He had an ascetic countenance that Niles (if that really was his name) had assured him would be an accurate forecast of the man. “Don’t try to get on his good side. He hasn’t one and beyond wasting your time, it will only tend to have the opposite effect than the one you intend with your efforts,” That had been the cautionary introduction Jonathon had been given that morning.
“Have you seen me trying to get on your good side?”
“Why would you?” Niles said affably with a rhetorical question of his own. “I’m far too glib for the likes of you to take seriously but not so the Great Man who has accomplished much and is extending himself by going out of his way to visit you on your manor. The mountain coming to Muhammad is an apt description in this instance and you might find yourself impressed as I would be.”
“I’m not often impressed by those whom I know much less by those I am about to meet.”
“Well,” said Niles, “we’ll just put that down to you being you and take no special notice of it. Greatness, unlike the postman of literary and Hollywood fame, doesn’t always ring twice. Sometimes he doesn’t even bloody ring at all.”
He sat across from Jonathon in the study having declined tea. Jonathon sipped his tea waiting for him to speak, but he seemed in no hurry to do so.
“Caravaggio,” he said finally after giving consideration to the surroundings.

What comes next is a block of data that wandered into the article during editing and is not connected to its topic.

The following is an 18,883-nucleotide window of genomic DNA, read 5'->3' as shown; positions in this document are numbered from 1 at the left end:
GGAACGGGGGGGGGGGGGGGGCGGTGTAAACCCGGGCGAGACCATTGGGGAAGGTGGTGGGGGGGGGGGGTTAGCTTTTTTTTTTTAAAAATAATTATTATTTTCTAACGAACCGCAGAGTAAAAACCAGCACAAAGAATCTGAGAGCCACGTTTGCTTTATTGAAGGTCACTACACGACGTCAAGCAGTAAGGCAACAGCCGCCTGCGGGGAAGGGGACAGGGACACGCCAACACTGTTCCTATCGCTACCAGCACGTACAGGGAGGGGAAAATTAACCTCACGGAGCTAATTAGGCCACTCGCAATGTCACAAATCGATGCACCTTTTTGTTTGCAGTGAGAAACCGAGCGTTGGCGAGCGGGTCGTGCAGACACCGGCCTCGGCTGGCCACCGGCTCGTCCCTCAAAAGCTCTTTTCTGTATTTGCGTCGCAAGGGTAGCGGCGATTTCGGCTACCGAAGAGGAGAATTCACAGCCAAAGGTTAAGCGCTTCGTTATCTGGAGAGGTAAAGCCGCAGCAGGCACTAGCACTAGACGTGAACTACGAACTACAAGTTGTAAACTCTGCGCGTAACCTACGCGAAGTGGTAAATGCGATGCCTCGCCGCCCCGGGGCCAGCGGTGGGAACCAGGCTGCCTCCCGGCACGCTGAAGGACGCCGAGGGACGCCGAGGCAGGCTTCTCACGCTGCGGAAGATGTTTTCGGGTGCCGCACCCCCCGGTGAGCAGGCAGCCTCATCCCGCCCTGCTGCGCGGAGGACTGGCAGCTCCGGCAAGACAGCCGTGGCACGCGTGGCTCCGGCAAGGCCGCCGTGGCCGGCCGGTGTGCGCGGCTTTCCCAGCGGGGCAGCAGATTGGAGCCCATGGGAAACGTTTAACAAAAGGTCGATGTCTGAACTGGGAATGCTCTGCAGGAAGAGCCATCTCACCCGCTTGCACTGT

Jonathon looked at the painting on the paneled wall to his right and said, “One of the lesser ones. It’s been in the family for decades.” There was no need to add that it was Anne’s family and not his own.
The man nodded as though receiving the sad news of a distant and unfortunate relative.
“Events like these aren’t commonplace and it does no good to invest in introspection nor should one indulge in any form of hubris at having been chosen. I wanted a personal glimpse of you as much to validate what I know to be true about life as what I suspected to be true of you. Thank you for allowing me this visit though I understand you are feeling like a guest in your own home. Is there anything you would like to know that I can tell you?”
There are only a thousand and one things I want to know thought Jonathon, but he remained curiously silent. Earlier, in preparation for this visit, he had made a mental list of recriminations and demands as well as a few well-articulated threats making reference to certain highly-placed family members--again, not his own family--that now seemed to be less urgent and something that could wait for a more appropriate moment.
“No? Then I shall leave you to it. I’d wish you well but I don’t think my wishes are especially important to you and, like the rest of us, you will do what needs doing without desire for consent or approbation. May your journey be instructive.”
With that, he took his leave.
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